It was a really nice morning out around Commonwealth Basin! Thin clouds and a bit of filtered sunshine, gave way to significant sun breaks. While air temps felt very cold, the sunshine made it feel more spring-like. Winds were barely noticeable.
Today: A few very small loose wet avalanches were seen that occurred during the morning. They were on various aspects, generally below treeline. They were frequently associated with rocky areas, or very steep (~50 degrees) trees.
Old: It looked like the mountains went through a few different avalanche cycles during the past weekend's storm. The earlier cycle seemed to include some larger wet slab avalanches in the D2-3 size. The later cycle may have included a few wet slabs, but also included more extensive Loose Wet avalanches D1.5-2.
New Snow: The new snow totals increased rapidly above about 5000ft. 1-2 inches at Pass level became around 6 inches up higher. The new snow was very light dry and cold. Not surprisingly this resulted in a poor bond to the newly forming crust. However, there wasn't any slab properties away from wind affected areas. This resulted in a few small sluffs, but nothing that entrained much snow or ran very far. As the sun hit E-S aspects during the morning, the new snow became much heavier and wetter, ultimately producing small rollerballs and a few natural loose wet avalanches.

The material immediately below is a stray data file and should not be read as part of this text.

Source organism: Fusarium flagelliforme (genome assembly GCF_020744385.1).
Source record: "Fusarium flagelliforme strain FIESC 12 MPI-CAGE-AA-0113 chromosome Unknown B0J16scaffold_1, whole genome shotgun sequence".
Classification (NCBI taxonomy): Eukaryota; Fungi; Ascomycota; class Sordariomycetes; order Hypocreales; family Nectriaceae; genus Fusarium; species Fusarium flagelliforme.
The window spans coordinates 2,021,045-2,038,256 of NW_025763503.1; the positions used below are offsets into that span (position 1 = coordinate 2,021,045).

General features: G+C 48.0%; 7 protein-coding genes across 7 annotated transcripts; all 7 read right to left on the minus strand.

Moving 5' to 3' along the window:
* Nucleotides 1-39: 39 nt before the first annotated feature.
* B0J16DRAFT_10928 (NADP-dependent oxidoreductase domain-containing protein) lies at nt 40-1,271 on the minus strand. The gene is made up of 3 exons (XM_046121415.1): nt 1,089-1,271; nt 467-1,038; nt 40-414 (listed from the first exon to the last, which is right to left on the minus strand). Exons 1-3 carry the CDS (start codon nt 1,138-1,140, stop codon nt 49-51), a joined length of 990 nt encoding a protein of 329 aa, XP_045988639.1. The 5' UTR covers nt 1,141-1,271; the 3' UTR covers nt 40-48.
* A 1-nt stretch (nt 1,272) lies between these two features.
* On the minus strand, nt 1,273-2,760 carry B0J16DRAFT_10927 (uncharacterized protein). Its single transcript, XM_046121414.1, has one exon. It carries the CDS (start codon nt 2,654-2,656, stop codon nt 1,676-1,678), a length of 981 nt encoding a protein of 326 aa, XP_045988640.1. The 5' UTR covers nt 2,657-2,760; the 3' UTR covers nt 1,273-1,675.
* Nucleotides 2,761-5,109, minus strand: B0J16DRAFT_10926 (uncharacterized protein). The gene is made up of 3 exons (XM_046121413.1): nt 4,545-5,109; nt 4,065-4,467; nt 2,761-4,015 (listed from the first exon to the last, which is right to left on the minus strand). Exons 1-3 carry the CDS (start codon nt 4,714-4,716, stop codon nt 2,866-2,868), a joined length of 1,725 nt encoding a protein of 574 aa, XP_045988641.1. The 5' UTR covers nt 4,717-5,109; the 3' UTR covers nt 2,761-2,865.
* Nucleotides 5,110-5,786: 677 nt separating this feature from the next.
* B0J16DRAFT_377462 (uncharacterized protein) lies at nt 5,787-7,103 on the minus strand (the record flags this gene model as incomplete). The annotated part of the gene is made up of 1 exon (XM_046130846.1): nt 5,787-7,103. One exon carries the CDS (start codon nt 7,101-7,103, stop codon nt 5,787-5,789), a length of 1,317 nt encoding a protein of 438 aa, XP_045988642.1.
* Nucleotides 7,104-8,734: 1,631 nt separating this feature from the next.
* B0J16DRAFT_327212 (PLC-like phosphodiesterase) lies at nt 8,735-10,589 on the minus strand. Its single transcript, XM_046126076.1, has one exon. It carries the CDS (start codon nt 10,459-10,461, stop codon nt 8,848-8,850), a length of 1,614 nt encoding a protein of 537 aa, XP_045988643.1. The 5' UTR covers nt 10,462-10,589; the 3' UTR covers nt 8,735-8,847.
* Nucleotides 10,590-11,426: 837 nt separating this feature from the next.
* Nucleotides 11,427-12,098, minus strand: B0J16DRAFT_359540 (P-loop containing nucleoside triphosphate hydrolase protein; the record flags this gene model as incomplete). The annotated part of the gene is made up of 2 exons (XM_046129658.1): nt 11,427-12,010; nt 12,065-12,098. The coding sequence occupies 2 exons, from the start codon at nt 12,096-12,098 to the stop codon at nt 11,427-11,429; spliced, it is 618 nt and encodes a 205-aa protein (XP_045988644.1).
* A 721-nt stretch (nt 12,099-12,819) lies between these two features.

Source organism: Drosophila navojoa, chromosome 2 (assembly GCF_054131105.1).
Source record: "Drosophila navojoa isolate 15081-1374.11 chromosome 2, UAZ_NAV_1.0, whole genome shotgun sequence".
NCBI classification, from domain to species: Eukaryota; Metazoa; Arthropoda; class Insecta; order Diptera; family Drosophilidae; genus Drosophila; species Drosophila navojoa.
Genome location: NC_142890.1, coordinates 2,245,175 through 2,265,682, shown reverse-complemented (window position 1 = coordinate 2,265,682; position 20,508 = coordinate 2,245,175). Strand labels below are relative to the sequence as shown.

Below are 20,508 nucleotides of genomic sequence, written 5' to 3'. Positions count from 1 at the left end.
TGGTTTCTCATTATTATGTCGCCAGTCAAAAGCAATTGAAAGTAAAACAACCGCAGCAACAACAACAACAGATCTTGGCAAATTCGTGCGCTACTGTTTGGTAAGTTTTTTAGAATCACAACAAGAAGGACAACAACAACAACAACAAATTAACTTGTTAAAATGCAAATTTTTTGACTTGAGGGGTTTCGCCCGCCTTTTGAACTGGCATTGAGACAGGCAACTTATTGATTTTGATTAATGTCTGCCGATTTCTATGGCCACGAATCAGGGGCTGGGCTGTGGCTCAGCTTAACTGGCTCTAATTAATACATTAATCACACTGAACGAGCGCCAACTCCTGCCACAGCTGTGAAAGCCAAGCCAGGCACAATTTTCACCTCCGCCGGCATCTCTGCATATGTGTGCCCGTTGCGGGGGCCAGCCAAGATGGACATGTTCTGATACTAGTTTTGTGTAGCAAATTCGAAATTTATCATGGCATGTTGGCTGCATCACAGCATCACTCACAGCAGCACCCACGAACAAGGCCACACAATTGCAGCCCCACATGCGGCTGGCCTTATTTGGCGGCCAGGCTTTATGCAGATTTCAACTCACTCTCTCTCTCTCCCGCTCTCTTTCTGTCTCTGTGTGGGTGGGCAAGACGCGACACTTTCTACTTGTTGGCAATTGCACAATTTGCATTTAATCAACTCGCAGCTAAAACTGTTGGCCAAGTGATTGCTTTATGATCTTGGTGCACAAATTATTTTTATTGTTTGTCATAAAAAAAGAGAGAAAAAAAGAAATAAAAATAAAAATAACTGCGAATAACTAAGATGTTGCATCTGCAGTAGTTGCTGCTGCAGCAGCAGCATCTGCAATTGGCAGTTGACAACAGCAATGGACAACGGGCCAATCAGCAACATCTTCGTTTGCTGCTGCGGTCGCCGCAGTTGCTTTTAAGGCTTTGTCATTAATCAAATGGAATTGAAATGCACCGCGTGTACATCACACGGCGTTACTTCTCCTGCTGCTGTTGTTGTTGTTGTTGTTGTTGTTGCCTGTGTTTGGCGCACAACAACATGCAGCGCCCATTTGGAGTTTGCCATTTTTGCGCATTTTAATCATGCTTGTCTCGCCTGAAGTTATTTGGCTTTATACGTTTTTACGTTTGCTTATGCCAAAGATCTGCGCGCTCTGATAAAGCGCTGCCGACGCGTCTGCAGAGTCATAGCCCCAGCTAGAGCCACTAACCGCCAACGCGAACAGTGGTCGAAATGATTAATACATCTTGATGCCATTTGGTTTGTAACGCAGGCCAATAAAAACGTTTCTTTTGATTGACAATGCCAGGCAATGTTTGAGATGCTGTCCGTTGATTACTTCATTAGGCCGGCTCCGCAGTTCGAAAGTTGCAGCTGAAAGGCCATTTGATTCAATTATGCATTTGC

Wind: In the near treeline band, the wind had formed textured surfaces, drifts, and even scoured slopes. Even with all the signs of wind transport, wind slabs were hard to find. I was able to get a few small wind-loaded pockets and test slopes to crack, but they only produced very small slabs.
Wet Snow: Below the new snow, a crust is starting to form. It was most supportable at lower elevations and in the trees, where less new snow allowed the wet snow to more easily freeze. Even still the crust was not generally boot-supportable anywhere. Around, 5000ft, I repeatedly sank up to my knee.
The wet snow layer was typically about 12-18inches thick and consisted of large grain melt-forms.
Below the main wetting front, the snowpack remained dry and layered.
Glide: Plenty of glide cracks were seen around the valley, but I did not see any fresh glide avalanches.
Creeks and holes around rocks remain a hazard. We used extra caution when navigating creek crossing and while traveling near boulder fields.